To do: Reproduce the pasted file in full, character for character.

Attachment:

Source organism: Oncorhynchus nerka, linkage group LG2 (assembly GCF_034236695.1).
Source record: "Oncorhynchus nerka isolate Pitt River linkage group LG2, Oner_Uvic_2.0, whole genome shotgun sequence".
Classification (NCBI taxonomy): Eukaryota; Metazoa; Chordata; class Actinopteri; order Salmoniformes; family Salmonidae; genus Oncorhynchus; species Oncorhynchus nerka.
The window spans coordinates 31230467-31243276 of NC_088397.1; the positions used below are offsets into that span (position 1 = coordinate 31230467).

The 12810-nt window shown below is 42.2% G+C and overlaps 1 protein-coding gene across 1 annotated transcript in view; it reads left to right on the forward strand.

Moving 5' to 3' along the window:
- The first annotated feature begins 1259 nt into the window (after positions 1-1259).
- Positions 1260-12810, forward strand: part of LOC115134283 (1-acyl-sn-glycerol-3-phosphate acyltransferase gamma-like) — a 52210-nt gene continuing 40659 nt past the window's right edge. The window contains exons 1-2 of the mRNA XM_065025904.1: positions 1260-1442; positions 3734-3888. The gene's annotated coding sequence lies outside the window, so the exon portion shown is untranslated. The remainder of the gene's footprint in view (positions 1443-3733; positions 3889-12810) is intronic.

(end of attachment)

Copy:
Source organism: Oncorhynchus nerka, linkage group LG2 (assembly GCF_034236695.1).
Source record: "Oncorhynchus nerka isolate Pitt River linkage group LG2, Oner_Uvic_2.0, whole genome shotgun sequence".
Classification (NCBI taxonomy): Eukaryota; Metazoa; Chordata; class Actinopteri; order Salmoniformes; family Salmonidae; genus Oncorhynchus; species Oncorhynchus nerka.
The window spans coordinates 31230467-31243276 of NC_088397.1; the positions used below are offsets into that span (position 1 = coordinate 31230467).

The 12810-nt window shown below is 42.2% G+C and overlaps 1 protein-coding gene across 1 annotated transcript in view; it reads left to right on the forward strand.

Moving 5' to 3' along the window:
- The first annotated feature begins 1259 nt into the window (after positions 1-1259).
- Positions 1260-12810, forward strand: part of LOC115134283 (1-acyl-sn-glycerol-3-phosphate acyltransferase gamma-like) — a 52210-nt gene continuing 40659 nt past the window's right edge. The window contains exons 1-2 of the mRNA XM_065025904.1: positions 1260-1442; positions 3734-3888. The gene's annotated coding sequence lies outside the window, so the exon portion shown is untranslated. The remainder of the gene's footprint in view (positions 1443-3733; positions 3889-12810) is intronic.